Who we are

SDI is a network of community-based organisations of the urban poor in 32 countries and hundreds of cities and towns across Africa, Asia and Latin America. In each country where SDI has a presence, affiliate organisations come together at the community, city and national level to form federations of the urban poor. These federations share specific methodologies, which are enumerated below. In its organisational form SDI consists of a Secretariat, a coordinating team, a Board and a Council of Federations. The Secretariat has an administrative and management function. It is accountable to a Board and a Council of Federations made up of nominated grassroots leaders from affiliated Federations. The Board also nominates a Coordinating team that serves as an executive, responsible for overseeing the implementation of SDI programmes.

SDI is committed to supporting a process that is driven from below. The Secretariat facilitates, and sometimes resources, horizontal exchange and information sharing programmes amongst member Federations. It also seeds precedent-setting projects. These exchange programmes and projects have a “political” dimension, to the extent that they are geared towards catalyzing change processes at all levels, from informal community-based institutions to formal institutions of the state and the market.

Since 1996, this network has helped to create a global voice of the urban poor, engaging international agencies and operating on the international stage in order to support and advance local struggles. Nevertheless, the principal theatre of practice for SDI’s constituent organisations is the local level: the informal settlements where the urban poor of the developing world struggle to build more inclusive cities, economies, and politics.


Community organizations of the federations affiliated to SDI have been using enumerations and settlement profiles to influence resource flows and development opportunities. Initially all the data gathered is to produce collective identity and to gather people facing the same challenges. The data is not only collected about the settlements and analyzed, but is also worked towards making the communities noticeable. Slum profiling is a continuous process, it starts by making sure that the city includes the slums in their list, looks at what the situation of the slum is in terms of factors such as land tenure, access to water, sanitation and other basic services.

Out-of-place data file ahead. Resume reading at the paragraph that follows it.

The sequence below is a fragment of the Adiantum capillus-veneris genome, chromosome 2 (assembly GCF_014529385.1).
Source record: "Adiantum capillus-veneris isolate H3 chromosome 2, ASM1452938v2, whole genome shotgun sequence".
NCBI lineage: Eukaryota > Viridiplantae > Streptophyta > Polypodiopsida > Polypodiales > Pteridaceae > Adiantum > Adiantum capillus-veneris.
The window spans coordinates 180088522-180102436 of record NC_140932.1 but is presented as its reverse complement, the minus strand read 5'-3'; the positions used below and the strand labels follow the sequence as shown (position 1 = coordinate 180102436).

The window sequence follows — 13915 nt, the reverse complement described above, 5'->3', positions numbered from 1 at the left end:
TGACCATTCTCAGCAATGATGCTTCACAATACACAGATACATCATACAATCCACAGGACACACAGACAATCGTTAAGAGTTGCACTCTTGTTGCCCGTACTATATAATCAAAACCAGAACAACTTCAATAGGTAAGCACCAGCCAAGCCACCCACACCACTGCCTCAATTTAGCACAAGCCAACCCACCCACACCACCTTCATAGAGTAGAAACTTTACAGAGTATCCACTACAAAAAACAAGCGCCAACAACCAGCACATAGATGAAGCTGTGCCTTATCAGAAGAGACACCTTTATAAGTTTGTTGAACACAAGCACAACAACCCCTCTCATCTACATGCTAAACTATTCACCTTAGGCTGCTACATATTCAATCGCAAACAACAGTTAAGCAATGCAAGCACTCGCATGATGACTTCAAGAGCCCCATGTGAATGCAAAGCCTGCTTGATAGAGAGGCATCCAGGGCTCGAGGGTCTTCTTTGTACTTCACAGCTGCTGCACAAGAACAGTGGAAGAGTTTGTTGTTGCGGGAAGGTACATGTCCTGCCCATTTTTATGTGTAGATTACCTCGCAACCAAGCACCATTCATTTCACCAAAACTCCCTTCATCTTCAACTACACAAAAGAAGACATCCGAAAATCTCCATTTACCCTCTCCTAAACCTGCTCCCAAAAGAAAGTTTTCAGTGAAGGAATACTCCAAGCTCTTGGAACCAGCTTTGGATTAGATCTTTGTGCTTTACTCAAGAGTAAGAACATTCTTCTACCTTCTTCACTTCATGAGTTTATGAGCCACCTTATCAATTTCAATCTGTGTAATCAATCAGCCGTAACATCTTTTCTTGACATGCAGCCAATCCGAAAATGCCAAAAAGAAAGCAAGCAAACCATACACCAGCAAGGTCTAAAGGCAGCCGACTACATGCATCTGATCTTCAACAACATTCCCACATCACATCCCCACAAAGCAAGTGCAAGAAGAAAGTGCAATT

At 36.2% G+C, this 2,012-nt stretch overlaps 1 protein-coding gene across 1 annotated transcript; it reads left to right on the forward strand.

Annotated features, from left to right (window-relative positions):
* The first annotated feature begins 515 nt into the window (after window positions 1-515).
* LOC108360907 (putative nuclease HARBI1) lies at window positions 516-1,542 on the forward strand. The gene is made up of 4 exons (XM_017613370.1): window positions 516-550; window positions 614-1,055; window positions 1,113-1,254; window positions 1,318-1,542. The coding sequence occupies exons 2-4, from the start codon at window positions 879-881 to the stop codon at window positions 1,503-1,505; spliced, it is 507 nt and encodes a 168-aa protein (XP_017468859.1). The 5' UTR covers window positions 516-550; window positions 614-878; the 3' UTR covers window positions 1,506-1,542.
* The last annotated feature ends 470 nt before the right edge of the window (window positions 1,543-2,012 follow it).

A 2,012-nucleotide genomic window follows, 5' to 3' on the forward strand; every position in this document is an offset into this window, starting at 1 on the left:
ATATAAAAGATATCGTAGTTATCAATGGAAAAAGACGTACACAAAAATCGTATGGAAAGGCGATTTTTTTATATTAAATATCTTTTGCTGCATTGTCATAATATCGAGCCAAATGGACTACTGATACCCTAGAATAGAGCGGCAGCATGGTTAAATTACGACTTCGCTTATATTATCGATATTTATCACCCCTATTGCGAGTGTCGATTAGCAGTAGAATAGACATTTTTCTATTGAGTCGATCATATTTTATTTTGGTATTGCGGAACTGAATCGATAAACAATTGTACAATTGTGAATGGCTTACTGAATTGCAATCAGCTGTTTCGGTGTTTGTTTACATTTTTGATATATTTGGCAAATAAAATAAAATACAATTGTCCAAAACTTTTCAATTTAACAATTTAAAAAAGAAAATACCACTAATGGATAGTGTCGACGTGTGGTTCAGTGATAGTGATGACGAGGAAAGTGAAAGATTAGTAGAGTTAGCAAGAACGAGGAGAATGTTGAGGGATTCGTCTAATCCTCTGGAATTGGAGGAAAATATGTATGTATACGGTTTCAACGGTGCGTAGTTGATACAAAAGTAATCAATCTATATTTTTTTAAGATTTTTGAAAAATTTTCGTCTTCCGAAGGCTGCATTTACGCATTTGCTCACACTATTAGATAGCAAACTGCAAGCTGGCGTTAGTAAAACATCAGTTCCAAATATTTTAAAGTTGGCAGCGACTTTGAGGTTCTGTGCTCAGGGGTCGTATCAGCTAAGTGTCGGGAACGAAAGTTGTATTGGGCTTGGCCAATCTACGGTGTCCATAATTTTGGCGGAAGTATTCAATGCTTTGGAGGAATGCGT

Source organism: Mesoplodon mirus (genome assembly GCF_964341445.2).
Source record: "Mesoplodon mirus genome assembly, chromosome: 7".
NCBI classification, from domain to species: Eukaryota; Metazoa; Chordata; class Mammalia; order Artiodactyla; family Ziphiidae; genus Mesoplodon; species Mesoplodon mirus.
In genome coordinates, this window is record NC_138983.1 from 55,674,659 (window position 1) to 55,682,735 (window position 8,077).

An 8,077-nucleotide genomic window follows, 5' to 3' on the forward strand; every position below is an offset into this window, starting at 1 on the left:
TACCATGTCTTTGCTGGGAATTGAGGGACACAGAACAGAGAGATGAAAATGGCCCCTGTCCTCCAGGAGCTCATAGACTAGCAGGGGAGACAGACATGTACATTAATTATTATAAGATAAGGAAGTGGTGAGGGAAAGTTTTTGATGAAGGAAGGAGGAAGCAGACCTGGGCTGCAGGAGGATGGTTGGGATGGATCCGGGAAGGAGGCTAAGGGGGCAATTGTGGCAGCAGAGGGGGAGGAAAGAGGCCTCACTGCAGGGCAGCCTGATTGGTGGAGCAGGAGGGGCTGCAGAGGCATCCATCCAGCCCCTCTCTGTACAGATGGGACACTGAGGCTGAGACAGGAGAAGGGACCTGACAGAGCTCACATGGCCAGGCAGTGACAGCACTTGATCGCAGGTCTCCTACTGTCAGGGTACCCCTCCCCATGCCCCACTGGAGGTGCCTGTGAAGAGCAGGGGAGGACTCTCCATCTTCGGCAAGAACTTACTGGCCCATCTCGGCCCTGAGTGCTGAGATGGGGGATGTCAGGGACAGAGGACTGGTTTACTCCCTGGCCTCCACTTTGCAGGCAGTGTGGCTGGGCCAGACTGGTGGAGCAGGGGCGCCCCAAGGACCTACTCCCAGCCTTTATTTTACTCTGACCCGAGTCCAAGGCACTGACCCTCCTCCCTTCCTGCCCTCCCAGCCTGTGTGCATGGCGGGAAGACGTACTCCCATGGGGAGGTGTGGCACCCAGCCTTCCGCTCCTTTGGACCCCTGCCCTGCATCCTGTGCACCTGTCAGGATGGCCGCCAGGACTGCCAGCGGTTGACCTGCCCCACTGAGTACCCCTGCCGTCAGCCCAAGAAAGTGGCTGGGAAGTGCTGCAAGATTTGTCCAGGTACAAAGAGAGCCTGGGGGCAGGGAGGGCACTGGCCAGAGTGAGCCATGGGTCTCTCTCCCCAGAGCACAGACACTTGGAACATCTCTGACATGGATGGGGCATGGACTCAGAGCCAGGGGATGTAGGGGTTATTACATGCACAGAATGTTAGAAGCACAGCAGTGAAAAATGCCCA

This data that the community themselves gather has great values in forming policies that work best for the urban poor contributing towards their development as well as for the government to work out priorities for investments. Country specific Federations seek to realign the relationship of the poor with their political leaders and local municipal authorities on the basis of this data. Self-enumeration gives these urban poor communities an opportunity to speak about the knowledge they have about their settlements as they have access to the data and information. Though the accuracy of the information collected by them is often challenged, however, in many cities that the Alliance works in, especially in Mumbai, this has formed the basis of the Alliance being part of government projects and has been a role-model for other cities to take up community-led process. Once the data has been analyzed based on land ownership, basic amenities of water, sanitation, electricity etc. and needs prioritized, they begin to negotiate with their city and local government to upgrade settlement.